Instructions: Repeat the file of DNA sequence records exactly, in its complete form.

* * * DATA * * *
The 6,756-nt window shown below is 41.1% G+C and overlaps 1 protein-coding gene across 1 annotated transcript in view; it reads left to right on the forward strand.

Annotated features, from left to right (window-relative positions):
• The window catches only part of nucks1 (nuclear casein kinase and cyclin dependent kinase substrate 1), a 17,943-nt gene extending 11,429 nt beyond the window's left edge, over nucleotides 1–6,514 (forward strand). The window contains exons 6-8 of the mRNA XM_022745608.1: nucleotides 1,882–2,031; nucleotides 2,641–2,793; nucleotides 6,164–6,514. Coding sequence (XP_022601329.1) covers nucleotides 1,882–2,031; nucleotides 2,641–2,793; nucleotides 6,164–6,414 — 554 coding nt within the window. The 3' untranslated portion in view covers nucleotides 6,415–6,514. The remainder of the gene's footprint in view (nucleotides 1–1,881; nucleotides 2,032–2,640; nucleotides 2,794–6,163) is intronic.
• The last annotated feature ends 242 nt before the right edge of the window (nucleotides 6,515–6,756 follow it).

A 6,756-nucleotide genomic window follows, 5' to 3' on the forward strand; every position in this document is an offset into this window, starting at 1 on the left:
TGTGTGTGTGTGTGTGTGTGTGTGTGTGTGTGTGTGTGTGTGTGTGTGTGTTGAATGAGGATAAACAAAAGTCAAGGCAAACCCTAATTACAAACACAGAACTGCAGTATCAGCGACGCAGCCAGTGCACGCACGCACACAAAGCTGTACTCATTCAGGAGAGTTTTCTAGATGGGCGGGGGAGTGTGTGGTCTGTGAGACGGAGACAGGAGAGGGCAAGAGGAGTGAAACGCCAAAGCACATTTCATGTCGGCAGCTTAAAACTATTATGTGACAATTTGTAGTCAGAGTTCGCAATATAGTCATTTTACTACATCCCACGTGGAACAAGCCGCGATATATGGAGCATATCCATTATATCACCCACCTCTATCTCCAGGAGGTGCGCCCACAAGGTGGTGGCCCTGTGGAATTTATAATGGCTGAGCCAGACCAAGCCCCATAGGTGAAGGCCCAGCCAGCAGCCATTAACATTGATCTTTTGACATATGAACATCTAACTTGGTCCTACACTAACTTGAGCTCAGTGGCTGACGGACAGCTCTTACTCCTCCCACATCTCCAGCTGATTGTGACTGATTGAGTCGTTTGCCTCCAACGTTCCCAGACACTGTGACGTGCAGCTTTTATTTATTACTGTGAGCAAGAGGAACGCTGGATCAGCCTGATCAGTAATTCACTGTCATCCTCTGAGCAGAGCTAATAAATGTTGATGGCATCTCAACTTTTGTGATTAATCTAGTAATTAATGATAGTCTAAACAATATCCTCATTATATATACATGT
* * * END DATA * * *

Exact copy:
The 6,756-nt window shown below is 41.1% G+C and overlaps 1 protein-coding gene across 1 annotated transcript in view; it reads left to right on the forward strand.

Annotated features, from left to right (window-relative positions):
• The window catches only part of nucks1 (nuclear casein kinase and cyclin dependent kinase substrate 1), a 17,943-nt gene extending 11,429 nt beyond the window's left edge, over nucleotides 1–6,514 (forward strand). The window contains exons 6-8 of the mRNA XM_022745608.1: nucleotides 1,882–2,031; nucleotides 2,641–2,793; nucleotides 6,164–6,514. Coding sequence (XP_022601329.1) covers nucleotides 1,882–2,031; nucleotides 2,641–2,793; nucleotides 6,164–6,414 — 554 coding nt within the window. The 3' untranslated portion in view covers nucleotides 6,415–6,514. The remainder of the gene's footprint in view (nucleotides 1–1,881; nucleotides 2,032–2,640; nucleotides 2,794–6,163) is intronic.
• The last annotated feature ends 242 nt before the right edge of the window (nucleotides 6,515–6,756 follow it).

A 6,756-nucleotide genomic window follows, 5' to 3' on the forward strand; every position in this document is an offset into this window, starting at 1 on the left:
TGTGTGTGTGTGTGTGTGTGTGTGTGTGTGTGTGTGTGTGTGTGTGTGTGTTGAATGAGGATAAACAAAAGTCAAGGCAAACCCTAATTACAAACACAGAACTGCAGTATCAGCGACGCAGCCAGTGCACGCACGCACACAAAGCTGTACTCATTCAGGAGAGTTTTCTAGATGGGCGGGGGAGTGTGTGGTCTGTGAGACGGAGACAGGAGAGGGCAAGAGGAGTGAAACGCCAAAGCACATTTCATGTCGGCAGCTTAAAACTATTATGTGACAATTTGTAGTCAGAGTTCGCAATATAGTCATTTTACTACATCCCACGTGGAACAAGCCGCGATATATGGAGCATATCCATTATATCACCCACCTCTATCTCCAGGAGGTGCGCCCACAAGGTGGTGGCCCTGTGGAATTTATAATGGCTGAGCCAGACCAAGCCCCATAGGTGAAGGCCCAGCCAGCAGCCATTAACATTGATCTTTTGACATATGAACATCTAACTTGGTCCTACACTAACTTGAGCTCAGTGGCTGACGGACAGCTCTTACTCCTCCCACATCTCCAGCTGATTGTGACTGATTGAGTCGTTTGCCTCCAACGTTCCCAGACACTGTGACGTGCAGCTTTTATTTATTACTGTGAGCAAGAGGAACGCTGGATCAGCCTGATCAGTAATTCACTGTCATCCTCTGAGCAGAGCTAATAAATGTTGATGGCATCTCAACTTTTGTGATTAATCTAGTAATTAATGATAGTCTAAACAATATCCTCATTATATATACATGT